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RichardB

J Stead & Co.

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Manor Works, Sheffield.

Makers of Songster needles.

If these were made of steel how come they all say "use once" i.e. play one side of a 78 then change the needle ?

More history/images required please.

Graces Guide

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J Stead & Co. wire manufacturers, hackle and gill pin manufacturers, Manor Works, Cricket Inn Road, Park (1919 and 1925)

Manor Works, Sheffield.

Makers of Songster needles.

If these were made of steel how come they all say "use once" i.e. play one side of a 78 then change the needle ?

More history/images required please.

Graces Guide

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John Arthur Stead, Director J Stead & Co, home Barnfield House, Hathersage (1925)

Manor Works, Sheffield.

Makers of Songster needles.

If these were made of steel how come they all say "use once" i.e. play one side of a 78 then change the needle ?

More history/images required please.

Graces Guide

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Songster Superb microphone 1930's ? here by Stead

Manor Works, Sheffield.

Makers of Songster needles.

If these were made of steel how come they all say "use once" i.e. play one side of a 78 then change the needle ?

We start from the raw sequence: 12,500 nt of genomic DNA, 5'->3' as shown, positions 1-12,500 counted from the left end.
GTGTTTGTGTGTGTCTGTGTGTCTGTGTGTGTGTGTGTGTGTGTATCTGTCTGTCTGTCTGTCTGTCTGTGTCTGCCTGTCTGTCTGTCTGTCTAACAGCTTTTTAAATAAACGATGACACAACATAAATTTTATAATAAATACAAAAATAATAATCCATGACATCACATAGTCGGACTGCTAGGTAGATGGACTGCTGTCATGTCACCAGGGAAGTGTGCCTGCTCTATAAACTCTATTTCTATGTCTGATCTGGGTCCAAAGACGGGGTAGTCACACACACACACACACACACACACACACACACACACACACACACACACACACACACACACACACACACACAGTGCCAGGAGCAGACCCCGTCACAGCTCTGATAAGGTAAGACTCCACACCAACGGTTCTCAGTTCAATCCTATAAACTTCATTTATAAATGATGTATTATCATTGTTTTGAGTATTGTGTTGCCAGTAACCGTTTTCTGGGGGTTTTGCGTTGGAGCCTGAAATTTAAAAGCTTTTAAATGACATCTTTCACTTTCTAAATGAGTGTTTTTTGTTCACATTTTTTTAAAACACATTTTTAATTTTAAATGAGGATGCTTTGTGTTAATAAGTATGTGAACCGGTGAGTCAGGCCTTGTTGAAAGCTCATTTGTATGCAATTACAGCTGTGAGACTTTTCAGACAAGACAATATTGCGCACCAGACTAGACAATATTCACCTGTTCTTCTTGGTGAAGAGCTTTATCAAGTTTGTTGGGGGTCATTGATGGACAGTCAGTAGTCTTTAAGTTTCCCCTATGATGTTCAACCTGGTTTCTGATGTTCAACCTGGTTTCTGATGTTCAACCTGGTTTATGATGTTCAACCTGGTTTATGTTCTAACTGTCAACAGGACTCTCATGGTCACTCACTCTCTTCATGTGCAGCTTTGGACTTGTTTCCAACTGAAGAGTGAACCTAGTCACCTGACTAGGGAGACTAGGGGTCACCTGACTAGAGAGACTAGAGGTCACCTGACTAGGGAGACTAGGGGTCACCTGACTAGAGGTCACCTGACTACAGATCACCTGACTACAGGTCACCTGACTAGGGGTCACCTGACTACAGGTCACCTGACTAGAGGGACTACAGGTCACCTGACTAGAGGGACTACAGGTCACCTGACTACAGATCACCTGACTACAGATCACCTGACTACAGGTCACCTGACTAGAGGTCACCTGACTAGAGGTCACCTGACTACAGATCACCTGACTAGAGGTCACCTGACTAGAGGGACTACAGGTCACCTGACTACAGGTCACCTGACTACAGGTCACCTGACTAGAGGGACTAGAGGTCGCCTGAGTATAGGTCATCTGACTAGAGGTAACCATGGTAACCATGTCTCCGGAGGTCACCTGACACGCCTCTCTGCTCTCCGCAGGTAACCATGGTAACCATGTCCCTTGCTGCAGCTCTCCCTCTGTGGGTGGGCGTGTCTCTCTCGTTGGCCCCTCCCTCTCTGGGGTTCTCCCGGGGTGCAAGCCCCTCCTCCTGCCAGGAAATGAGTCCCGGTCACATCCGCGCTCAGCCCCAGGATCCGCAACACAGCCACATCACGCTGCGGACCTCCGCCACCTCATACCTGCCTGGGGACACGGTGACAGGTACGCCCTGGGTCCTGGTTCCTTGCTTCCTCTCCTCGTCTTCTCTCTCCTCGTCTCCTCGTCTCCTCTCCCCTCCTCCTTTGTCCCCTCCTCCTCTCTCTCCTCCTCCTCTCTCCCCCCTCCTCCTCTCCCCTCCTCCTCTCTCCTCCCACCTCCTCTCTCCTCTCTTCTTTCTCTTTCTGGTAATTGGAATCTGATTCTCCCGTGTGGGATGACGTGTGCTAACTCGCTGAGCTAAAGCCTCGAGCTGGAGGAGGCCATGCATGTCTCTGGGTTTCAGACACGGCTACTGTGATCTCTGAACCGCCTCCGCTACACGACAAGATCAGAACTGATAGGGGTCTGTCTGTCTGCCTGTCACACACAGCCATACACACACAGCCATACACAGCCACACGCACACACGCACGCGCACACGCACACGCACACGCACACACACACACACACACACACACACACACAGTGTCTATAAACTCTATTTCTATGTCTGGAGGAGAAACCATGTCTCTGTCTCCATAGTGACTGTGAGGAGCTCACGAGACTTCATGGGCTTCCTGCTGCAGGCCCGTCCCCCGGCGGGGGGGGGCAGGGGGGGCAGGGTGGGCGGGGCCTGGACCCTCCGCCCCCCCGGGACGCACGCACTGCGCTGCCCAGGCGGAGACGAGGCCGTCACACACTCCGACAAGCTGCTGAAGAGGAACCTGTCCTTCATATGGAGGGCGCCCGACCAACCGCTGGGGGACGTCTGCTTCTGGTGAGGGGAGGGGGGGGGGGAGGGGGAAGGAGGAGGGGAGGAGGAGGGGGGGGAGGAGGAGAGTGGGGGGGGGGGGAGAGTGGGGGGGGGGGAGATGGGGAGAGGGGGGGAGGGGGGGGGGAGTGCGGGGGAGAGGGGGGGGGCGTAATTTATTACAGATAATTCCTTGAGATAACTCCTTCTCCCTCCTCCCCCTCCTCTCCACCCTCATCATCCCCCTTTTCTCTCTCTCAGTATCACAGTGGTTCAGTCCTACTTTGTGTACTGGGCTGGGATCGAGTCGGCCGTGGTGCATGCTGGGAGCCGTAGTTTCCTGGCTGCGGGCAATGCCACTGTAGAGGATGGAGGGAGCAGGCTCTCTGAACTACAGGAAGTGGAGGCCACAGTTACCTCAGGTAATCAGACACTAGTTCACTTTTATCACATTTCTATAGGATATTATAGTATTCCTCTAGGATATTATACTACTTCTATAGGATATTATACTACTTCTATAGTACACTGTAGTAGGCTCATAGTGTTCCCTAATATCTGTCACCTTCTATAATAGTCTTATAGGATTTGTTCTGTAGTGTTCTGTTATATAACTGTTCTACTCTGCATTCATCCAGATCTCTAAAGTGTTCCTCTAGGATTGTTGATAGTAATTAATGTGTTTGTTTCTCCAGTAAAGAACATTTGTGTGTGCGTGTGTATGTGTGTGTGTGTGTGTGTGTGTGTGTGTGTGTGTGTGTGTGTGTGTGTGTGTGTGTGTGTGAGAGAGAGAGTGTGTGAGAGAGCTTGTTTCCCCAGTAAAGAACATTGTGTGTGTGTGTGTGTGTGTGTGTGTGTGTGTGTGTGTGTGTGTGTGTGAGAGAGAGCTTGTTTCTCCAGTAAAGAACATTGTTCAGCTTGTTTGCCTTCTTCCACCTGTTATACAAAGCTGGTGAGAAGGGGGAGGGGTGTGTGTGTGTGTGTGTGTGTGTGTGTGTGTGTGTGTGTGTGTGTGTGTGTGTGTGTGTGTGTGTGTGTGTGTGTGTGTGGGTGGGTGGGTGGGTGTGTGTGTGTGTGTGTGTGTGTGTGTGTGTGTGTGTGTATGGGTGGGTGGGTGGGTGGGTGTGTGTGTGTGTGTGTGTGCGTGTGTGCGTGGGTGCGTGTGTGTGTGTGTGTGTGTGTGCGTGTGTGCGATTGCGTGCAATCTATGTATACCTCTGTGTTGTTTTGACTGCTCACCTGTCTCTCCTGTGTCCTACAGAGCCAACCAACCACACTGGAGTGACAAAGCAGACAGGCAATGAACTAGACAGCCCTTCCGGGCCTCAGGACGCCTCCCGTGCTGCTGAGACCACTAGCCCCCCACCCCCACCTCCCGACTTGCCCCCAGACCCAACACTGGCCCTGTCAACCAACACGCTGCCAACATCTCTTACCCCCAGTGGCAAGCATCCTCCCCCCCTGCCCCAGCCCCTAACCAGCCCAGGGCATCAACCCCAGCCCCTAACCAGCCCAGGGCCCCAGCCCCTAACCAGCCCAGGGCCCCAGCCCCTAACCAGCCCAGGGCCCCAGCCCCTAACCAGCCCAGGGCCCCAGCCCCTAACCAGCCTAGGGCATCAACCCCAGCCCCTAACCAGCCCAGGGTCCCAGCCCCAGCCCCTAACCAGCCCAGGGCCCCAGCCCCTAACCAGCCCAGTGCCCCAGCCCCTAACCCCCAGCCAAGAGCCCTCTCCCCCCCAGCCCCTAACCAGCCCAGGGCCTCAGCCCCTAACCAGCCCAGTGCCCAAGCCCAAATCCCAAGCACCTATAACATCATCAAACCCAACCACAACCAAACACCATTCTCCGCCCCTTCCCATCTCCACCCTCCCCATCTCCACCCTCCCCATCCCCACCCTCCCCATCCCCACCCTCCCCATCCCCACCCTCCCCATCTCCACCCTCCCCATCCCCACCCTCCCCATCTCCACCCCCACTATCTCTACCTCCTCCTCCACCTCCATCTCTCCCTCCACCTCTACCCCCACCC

More history/images required please.

Graces Guide

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General background

Manor Works, Sheffield.

Makers of Songster needles.

If these were made of steel how come they all say "use once" i.e. play one side of a 78 then change the needle ?

More history/images required please.

Graces Guide

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Sheffield, world famous for its steel products, produced the Gilbert, Geisha, Ariel and Songster tins.

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Manor Works, Sheffield. Makers of Songster needles. If these were made of steel how come they all say "use once" i.e. play one side of a 78 then change the needle ? More history/images required please. Graces Guide
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More general information.